On marriage, and buddies

There have been a few hundred bad movies and a few dozen decent ones written about the different ways men and women relate to marriage.

By and large, they all say the same thing: Women are hopelessly excited about it and men are hopelessly nervous about it, even when the marriage is not their own.

But they never explain the reason this is true, which is that, it turns out,  women make relatively terrible friends, whereas men are more or less dogs (in virtually any sense, but especially in that they are loyal).

Pick any woman you know. Think about her two or three best friends. Most likely, at some point, they have been in a protracted disagreement that caused them to temporarily end their friendship. This disagreement most likely involved one of two things:

1) The rights to a boy.

(Example: Jan can’t believe that Donna would send a flirty text message to Steve when she clearly knew that Jan had been to the Tasty Freeze with Steve last weekend).

2) The rights to attention from others.

(Example: Donna is livid that on her birthday, Jan decided to announce she wanted to break up with Steve, causing the rest of the party-goers to focus on Jan’s hardship, rather than Donna’s celebration).

What started as a simple slight or (possible) miscommunication became a verbal struggle involving totally unrelated epithets designed to bombard each other’s self-image. The only remorse expressed between the two was quickly followed by an excuse for the offending behavior which doubled as an attempt to swing the emotional attention back on the apologizer’s side.

This lasted from three to 12 weeks.

Now, this is not to say men don’t get into disagreements. But it is to say that men on both sides of the disagreement prefer to end the disagreement as quickly as possible, in order to resume the friendship. There are many strategies for this, including:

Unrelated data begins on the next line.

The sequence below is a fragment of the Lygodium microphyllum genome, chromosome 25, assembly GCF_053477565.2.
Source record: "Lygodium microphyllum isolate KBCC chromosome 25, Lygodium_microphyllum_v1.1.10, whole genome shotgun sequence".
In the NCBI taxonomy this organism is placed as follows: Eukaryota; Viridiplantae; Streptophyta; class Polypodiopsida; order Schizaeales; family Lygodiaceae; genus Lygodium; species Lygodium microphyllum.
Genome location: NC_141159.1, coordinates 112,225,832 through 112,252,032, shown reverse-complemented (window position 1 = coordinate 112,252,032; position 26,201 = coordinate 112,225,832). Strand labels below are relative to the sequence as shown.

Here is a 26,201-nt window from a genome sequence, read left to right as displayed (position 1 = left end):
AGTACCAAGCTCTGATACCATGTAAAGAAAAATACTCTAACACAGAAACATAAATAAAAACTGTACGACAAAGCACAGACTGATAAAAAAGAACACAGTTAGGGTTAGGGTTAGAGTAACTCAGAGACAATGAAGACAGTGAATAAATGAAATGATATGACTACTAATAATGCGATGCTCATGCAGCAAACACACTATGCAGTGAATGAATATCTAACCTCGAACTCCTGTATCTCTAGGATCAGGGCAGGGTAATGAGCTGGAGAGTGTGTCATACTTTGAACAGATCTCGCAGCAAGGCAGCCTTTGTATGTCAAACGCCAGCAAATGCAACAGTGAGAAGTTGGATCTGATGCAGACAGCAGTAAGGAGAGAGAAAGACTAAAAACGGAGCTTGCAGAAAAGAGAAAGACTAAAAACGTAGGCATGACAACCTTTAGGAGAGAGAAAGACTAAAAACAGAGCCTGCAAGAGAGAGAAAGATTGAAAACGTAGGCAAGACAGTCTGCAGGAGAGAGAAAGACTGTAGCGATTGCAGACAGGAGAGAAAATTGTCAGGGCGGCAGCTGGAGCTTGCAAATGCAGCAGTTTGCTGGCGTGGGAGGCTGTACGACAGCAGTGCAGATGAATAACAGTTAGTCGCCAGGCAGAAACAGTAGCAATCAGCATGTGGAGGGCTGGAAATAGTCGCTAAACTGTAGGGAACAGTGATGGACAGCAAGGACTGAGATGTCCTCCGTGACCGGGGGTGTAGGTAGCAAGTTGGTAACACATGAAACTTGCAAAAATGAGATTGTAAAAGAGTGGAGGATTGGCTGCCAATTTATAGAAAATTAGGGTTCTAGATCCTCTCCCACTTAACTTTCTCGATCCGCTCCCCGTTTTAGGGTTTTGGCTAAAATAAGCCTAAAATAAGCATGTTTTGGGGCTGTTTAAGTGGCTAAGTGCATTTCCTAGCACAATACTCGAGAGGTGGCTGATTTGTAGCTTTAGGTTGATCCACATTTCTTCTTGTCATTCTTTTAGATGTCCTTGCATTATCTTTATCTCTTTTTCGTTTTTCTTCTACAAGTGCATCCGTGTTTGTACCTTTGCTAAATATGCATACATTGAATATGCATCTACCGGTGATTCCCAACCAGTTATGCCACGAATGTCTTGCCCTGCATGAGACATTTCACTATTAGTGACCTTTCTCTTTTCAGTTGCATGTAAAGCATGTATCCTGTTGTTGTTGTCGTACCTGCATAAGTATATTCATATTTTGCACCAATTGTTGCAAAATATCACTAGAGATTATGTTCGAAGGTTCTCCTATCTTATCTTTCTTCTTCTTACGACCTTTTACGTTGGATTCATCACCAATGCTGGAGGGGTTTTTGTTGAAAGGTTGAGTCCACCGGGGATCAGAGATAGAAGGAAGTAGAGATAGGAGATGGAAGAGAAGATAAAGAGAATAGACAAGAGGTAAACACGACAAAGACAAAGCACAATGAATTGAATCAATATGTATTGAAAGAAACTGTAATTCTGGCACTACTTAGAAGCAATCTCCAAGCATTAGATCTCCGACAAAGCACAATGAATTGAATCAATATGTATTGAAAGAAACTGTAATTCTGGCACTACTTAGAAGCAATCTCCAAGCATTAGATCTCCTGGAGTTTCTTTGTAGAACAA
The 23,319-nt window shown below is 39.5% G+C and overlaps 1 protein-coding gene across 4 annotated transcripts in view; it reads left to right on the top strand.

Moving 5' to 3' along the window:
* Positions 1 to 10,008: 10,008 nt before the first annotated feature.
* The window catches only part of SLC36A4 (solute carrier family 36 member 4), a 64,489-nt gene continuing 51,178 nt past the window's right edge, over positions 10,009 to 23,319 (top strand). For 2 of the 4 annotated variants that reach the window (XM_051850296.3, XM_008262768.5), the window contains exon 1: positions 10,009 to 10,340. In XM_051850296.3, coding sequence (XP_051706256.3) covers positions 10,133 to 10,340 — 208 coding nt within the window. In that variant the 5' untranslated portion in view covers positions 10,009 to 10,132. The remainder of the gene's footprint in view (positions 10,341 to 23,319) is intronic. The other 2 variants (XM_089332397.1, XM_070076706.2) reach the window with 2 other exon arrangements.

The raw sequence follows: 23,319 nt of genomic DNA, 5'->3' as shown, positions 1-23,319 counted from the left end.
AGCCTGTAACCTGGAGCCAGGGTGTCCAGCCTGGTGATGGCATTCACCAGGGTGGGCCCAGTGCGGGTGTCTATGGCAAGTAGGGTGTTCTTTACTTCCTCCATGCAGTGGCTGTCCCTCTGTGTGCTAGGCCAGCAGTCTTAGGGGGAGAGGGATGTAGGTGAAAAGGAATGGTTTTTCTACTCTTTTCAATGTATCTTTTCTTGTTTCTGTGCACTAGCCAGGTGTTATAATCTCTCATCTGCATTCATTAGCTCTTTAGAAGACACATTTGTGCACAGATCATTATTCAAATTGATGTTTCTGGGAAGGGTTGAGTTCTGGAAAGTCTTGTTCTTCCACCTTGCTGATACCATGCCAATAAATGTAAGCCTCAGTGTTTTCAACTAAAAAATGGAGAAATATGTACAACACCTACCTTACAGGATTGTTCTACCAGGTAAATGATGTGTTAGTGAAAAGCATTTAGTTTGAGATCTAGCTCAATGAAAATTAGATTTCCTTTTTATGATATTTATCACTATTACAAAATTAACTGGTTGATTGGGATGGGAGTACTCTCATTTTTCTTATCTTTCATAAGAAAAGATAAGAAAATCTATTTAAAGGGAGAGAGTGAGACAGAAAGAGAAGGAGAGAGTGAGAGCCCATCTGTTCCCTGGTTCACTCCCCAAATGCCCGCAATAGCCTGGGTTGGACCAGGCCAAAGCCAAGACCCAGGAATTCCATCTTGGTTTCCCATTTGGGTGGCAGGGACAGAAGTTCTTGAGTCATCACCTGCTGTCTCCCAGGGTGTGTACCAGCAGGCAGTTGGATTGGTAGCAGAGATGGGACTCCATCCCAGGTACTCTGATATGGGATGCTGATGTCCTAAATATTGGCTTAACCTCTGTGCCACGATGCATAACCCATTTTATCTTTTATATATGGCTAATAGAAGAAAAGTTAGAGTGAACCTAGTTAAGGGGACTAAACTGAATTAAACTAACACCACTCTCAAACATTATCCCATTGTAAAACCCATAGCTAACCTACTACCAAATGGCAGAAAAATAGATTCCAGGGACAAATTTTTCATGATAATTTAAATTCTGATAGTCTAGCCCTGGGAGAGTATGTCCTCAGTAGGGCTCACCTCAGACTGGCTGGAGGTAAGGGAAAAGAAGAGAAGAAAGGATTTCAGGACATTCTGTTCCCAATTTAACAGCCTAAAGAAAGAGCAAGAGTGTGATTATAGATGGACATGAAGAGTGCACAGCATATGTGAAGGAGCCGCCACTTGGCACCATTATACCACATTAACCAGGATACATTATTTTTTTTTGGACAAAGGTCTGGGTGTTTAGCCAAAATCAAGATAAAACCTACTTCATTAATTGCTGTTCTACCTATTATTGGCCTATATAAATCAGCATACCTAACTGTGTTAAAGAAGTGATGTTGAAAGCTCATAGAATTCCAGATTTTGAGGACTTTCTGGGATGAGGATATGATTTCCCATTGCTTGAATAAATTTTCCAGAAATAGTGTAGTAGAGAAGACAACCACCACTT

1) A fistfight.

2) Just dropping it forever.

3) A rhetorical compromise.

(Example: “Hey, man, I’m just saying that if you’re gonna drink my protein powder, just ask me about it first,” which really means, “You’d better stay out of my protein, and you know that, but I don’t want to talk about this anymore.”)

Do not touch another mans Muscle Milk, or the models that come with it.

Do not touch another man's Muscle Milk, or the models that come with it.

I’m speaking in generalities, of course. But I’m getting to a point. And my point is that all of this is the reason men and women approach marraige differently.

Ultimately, women are subconsciously trying to get away from their friends and men are consciously trying to hang on to them.

This is what I realized in watching my two best friends, Lance Hill and John Tanksley, get married this summer.

For any of this to make sense, you have to realize that no man will ever be ready to get married without an outside stimulus.

By that, what I really mean is that no man will realize he is ready to get married without an outside stimulus. This is because when men think of ourselves as married, we think of ourselves as being mature, settled, successful, secure. We imagine buying an engagement ring with cash. We imagine having a three-bedroom house with a Suburban in the garage. We imagine wearing suits to work, and being (pseudo)-important. We imagine being able to grow awesome facial hair.

More than that, we imagine having it all out of our system — the fart jokes, the video games, the punching each other in the chest, the burnouts in the parking lots. We think at some point, that’ll all be over.

But it never is. That’s where the outside stimulus comes in.

If we waited until after our last (hilarious) fart on a crowded elevator, until the last time we felt the urge to test the handling capabilities of our girlfriend’s Taurus, the last time we watched something on TV strictly because it involved cleavage,  we’d never get married.

For men, getting married isn’t about being grown up, because we never grow up. It’s about realizing we will never grow up, and finding a woman who is OK with our particular flavor of immaturity.

Left: A man who will never grow up. Right: A woman who is OK with that.

Left: A man who will never grow up. Right: A woman who will soon get used to the smell of his farts.

That is my best friend, John, and his new wife, Brittany. They got married in Buffalo, New York in June, which was about 1,000 years before I thought John would get married.

I was not ready for John to get married. And I wasn’t ready for my friend Lance, who got married Saturday in Chicago, to get married either. This is to say nothing of the women they married, who are both delightful. It is to say a lot about the male psyche, or at least mine.